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  3. Oh, these sound wonderful! And thank you for the historical background, too. I always say, If you want to learn about a culture, eat their food!

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  4. I just got home from my Sicilian-American mother's house where I was picking up my order of biscotti and pumping her for her cannoli recipe. She also used to make these cookies, the icing looks identical. So many memories, thanks for posting I am definitely archiving this to return to when I have more time.

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  5. These sound wonderful! I have no Italian ancestors, but a dear friend's family is Sicilian- I may surprise her with these. :) I hope you and yours have a very Merry Christmas!

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  6. I love all the beautiful Italian treats you share with me. I'm tempted to try each and every recipe. I adore rainbow sprinkles...they always make me smile. Thank you so much for sharing with me, my dear. And thank you again for such a beautiful blog post. It means the world to me!

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  7. Oooh, these look gorgeous! I've never tasted anything like these cookies before, but I really want to give them a try! Yum!!

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  8. Sounds like you had a busy but fun day. I don't think I've ever tried a mostaccioli cookie before, but they look and sound great. Thanks for including the historical background on them. Wishing you a happy holiday as well!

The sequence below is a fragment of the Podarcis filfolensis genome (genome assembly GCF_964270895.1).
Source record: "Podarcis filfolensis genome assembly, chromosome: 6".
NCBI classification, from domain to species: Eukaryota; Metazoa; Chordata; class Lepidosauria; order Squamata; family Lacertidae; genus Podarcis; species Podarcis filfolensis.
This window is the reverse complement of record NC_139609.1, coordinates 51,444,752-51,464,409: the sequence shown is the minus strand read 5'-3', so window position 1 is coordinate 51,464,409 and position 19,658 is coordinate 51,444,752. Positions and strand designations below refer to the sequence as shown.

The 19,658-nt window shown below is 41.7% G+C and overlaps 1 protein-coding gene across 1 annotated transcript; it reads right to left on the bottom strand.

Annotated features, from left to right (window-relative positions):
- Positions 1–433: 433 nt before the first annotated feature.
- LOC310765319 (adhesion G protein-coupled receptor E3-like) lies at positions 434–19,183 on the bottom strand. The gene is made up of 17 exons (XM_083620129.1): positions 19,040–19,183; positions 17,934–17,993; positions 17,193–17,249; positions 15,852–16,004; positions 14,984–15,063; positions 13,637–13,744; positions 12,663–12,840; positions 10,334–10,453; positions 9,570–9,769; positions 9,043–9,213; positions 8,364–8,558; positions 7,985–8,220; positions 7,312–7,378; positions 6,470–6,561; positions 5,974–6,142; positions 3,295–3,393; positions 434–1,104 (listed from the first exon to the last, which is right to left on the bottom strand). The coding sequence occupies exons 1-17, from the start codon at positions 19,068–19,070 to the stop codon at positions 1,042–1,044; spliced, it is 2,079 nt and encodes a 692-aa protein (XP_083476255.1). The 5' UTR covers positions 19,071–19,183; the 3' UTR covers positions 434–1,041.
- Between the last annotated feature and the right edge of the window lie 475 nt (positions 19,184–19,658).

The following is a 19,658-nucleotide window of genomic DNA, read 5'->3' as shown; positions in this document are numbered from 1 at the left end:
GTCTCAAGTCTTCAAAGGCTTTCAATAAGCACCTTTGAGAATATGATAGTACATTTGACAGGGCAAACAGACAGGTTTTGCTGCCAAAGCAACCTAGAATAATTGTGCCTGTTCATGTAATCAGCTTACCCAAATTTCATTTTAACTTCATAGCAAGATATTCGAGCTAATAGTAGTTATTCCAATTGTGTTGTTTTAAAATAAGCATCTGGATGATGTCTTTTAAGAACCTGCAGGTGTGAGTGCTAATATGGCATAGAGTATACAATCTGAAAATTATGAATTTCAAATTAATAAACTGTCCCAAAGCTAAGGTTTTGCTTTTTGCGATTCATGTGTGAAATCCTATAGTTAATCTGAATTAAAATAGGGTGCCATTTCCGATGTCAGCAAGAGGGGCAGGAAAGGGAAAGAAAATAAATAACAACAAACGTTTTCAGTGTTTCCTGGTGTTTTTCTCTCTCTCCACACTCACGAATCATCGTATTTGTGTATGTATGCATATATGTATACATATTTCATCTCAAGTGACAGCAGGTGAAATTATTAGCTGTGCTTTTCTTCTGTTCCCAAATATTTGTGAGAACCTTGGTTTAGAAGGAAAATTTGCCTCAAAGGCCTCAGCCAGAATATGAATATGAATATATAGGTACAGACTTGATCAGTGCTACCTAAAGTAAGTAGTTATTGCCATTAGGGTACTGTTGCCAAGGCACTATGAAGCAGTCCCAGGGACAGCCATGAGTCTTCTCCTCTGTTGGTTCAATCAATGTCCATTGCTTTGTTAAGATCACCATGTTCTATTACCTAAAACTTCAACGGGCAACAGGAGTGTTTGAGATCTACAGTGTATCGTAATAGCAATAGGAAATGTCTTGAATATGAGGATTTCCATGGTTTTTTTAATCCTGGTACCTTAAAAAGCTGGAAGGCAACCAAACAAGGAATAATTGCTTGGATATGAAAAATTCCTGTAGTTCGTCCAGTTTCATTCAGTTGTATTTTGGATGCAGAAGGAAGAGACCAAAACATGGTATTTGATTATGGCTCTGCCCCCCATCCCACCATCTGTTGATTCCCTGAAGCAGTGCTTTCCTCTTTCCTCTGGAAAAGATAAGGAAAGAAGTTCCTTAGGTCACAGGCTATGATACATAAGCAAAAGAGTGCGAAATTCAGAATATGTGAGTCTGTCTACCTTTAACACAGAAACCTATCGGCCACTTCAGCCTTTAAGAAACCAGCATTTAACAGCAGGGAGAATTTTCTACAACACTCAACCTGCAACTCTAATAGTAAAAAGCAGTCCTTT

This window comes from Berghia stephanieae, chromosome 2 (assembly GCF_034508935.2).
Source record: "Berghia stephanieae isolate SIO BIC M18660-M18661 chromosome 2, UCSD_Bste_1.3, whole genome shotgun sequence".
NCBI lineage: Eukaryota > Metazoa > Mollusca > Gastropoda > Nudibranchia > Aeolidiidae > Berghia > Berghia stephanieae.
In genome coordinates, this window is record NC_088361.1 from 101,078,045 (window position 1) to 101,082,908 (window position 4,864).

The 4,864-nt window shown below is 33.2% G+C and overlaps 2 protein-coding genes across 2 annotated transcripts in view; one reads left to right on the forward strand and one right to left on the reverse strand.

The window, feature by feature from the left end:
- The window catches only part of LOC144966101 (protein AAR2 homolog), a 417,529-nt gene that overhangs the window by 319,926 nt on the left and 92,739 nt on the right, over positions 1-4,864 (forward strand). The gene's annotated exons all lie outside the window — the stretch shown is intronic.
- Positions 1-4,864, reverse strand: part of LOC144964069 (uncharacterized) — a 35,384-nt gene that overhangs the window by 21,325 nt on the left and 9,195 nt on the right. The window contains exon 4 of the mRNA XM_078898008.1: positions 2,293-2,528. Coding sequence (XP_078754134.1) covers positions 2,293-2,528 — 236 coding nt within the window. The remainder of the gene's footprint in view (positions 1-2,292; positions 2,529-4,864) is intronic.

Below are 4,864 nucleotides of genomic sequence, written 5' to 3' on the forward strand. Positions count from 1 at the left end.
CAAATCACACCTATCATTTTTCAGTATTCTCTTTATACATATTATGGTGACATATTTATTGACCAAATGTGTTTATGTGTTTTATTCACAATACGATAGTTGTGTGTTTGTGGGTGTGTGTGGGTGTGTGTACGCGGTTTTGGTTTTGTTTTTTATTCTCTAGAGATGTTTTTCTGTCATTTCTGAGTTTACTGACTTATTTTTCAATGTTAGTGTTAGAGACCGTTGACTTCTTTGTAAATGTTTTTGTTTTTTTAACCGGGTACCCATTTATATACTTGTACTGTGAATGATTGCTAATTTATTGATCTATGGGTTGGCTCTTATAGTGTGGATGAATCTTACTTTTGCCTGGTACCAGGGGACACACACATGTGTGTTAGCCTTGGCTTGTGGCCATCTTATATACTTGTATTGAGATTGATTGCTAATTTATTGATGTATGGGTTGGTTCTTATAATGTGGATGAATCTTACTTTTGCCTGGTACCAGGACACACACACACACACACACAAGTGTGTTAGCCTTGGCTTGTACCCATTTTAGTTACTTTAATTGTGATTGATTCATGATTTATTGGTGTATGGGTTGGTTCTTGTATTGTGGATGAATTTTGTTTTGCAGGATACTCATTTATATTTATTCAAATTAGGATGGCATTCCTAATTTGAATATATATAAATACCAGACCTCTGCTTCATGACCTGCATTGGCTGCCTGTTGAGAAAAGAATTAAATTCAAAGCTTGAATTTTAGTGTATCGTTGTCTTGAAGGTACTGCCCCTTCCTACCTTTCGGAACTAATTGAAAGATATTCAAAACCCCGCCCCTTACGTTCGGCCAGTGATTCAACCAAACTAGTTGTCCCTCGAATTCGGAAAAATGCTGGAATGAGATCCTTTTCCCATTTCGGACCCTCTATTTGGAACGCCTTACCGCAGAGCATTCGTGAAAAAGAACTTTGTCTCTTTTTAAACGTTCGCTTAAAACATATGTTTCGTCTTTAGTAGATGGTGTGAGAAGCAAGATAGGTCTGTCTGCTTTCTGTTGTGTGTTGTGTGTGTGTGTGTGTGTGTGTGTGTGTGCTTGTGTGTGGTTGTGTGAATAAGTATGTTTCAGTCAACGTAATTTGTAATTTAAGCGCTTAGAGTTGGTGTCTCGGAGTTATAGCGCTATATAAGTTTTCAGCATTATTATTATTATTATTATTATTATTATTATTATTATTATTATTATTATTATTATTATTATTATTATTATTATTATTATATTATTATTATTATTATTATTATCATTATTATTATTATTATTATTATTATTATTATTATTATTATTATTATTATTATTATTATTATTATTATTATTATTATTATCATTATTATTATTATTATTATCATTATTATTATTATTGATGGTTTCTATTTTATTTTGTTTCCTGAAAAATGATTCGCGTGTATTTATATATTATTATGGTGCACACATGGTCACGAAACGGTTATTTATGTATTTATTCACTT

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  9. I love Italian cookies. They seem so simple but are so warming and delicious! This is one I don't know and I must try it. What I love about Italian specialties is that every region and city has their own version with a slight variation which makes it that much different. And I love your idea of a kids' cookie making day!

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  10. Lora,seriously how do you find time to make all these great stuff and how much do all of you weigh? :)
    Like the adult version of cookies with a little bit booze in them!

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  11. I don't think I've ever had these but do know that I love spiced cookies. Those sound like they would be right up my alley! The history of these cookies was quite interesting too.

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  12. So delicious and festive looking!! Wish I was coming to your Christmas!